If [Commerce] ․ finds that an interested party has failed to cooperate by not acting to the best of its ability to comply with a request for information from [Commerce] ․, [Commerce] ․, in reaching the applicable determination under this subtitle, may use an inference that is adverse to the interests of that party in selecting from among the facts otherwise available. Such adverse inference may include reliance on information derived from—
(1) the petition,
(2) a final determination in the investigation under this subtitle,
(3) any previous review under section 1675 of this title or determination under section 1675b of this title, or
(4) any other information placed on the record.
19 U.S.C. § 1677e(b). The statute simply does not require Commerce to select facts that reflect a certain amount of sales, yield a particular margin, fall within a continuum according to the application of particular statistical methods, or align with standards articulated in other statutes and regulations. Congress decided what requirements Commerce must fulfill in reaching its determinations, § 1677e(b), and we do not impose conditions not present in or suggested by the statute's text. See, e.g., JBF, 790 F.3d at 1368; Viraj Grp., 476 F.3d at 1357–58.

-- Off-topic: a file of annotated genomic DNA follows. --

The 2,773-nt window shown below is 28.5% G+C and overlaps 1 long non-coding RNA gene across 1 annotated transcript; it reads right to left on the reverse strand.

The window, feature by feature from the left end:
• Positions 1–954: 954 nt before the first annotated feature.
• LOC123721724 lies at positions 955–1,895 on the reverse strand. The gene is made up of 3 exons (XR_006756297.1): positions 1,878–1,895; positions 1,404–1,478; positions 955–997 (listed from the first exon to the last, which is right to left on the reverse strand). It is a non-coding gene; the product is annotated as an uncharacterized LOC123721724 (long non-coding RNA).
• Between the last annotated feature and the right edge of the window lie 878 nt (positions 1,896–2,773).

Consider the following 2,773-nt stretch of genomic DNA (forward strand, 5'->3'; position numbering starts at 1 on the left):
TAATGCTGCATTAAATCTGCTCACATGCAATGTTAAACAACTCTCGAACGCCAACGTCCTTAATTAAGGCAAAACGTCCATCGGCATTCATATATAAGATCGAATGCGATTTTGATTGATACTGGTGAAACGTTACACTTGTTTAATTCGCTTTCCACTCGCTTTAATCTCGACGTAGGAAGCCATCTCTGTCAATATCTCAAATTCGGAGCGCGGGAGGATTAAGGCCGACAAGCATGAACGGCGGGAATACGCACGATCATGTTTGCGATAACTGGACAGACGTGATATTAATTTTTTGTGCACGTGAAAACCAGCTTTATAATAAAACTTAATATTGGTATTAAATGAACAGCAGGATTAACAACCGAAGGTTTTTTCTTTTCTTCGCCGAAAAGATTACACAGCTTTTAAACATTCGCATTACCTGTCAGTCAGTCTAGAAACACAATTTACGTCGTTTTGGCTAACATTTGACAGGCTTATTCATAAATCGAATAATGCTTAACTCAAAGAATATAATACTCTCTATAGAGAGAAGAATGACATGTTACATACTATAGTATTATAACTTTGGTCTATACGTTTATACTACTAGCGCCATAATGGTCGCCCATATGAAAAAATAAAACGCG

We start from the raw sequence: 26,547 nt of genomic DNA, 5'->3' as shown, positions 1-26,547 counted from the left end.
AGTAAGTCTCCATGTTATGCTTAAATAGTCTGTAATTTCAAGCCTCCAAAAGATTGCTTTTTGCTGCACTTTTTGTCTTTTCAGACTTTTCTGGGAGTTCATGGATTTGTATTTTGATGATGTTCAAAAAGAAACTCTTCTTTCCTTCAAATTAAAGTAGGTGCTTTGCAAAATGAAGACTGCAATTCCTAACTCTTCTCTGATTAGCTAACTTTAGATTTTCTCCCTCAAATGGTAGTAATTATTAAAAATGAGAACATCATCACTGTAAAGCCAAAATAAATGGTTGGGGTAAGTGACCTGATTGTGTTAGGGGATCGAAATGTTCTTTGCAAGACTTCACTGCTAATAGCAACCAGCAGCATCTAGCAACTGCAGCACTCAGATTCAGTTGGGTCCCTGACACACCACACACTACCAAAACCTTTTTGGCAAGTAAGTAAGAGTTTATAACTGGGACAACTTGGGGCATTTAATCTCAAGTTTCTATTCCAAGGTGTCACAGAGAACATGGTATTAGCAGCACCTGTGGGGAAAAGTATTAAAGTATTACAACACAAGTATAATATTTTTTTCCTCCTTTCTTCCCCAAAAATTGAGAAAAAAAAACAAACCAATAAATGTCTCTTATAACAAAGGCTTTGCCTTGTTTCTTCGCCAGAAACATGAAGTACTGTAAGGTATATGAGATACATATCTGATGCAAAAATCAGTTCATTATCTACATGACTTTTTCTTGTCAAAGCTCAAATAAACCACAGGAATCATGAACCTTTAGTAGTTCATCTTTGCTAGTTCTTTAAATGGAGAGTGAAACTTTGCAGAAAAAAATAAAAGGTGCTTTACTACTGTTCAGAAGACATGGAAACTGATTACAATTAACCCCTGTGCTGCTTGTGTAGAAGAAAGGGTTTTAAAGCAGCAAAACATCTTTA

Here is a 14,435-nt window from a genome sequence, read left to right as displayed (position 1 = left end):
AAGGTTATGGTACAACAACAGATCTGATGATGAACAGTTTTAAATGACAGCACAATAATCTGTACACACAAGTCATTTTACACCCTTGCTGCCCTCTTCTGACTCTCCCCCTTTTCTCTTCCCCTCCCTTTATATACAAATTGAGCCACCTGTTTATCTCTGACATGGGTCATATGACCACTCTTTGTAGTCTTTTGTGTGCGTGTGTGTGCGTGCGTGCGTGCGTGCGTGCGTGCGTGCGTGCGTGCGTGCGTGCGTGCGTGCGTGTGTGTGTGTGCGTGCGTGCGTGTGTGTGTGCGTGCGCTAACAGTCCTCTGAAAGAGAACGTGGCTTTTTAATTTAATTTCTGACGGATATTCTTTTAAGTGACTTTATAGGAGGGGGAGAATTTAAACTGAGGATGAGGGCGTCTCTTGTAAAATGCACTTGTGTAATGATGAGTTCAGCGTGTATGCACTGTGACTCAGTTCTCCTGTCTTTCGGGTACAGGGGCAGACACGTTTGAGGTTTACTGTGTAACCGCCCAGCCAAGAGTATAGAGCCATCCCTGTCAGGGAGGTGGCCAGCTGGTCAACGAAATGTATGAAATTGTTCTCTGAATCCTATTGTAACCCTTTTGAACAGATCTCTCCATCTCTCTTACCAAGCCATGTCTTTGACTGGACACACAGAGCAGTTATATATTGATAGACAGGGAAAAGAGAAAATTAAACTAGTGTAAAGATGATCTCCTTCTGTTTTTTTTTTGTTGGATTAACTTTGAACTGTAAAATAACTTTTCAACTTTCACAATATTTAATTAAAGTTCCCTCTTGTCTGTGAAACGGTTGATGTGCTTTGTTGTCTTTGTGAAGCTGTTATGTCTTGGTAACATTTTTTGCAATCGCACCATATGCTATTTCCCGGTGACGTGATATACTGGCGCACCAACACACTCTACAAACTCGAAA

Nan Ya's remaining arguments also fail. Although Nan Ya alleges that Commerce's remand redetermination establishes “that Commerce may per se use the highest calculated dumping margin as [adverse facts available],” Appellant's Br. 25, its argument ignores Commerce's statement in that determination, S.A. 127 (Commerce's remand redetermination “does not create a per se rule that automatically requires use of the highest transaction-specific margin.”); S.A. 127 (explaining that Commerce “ultimately applied a margin significantly lower than Nan Ya's highest transaction-specific margin [from the immediately-preceding review that is] on the record” of this review). Commerce articulated that the use of the highest transaction-specific margin will depend upon the facts of a particular case. S.A. 120, 127 (explaining that, if the highest weighted-average margins from any segment of the proceeding are “insufficient to induce cooperation,” then it will use other transaction-specific margins).
Finally, Nan Ya argues that Commerce's decision to apply adverse facts available impermissibly “rest[s] wholly (100%) on deterrence (punishment).” Appellant's Br. 25–28. The legislative history belies Nan Ya's argument. The SAA explains that
[w]here a party has not cooperated, Commerce ․ may employ adverse inferences about the missing information to ensure that the party does not obtain a more favorable result by failing to cooperate than if it had cooperated fully. In employing adverse inferences, one factor [Commerce] will consider is the extent to which a party may benefit from its own lack of cooperation.
SAA at 870, 1994 U.S.C.C.A.N. at 4199. On remand, Commerce explained that, “[b]ecause the highest weighted calculated margin applied in this proceeding is Nan Ya's own previous [adverse facts available] rate of 18.30 [%], a major consideration for [Commerce] was selecting a rate sufficient to induce Nan Ya to cooperate in the future.” S.A. 127–28; see also S.A. 231 (finding that the 18.30% rate “was calculated for Nan Ya during the most recently completed administrative review and Nan Ya still chose to not cooperate” (emphasis added)). Thus, Commerce's consideration of the deterrent effect of its determination reflects the law's expectation.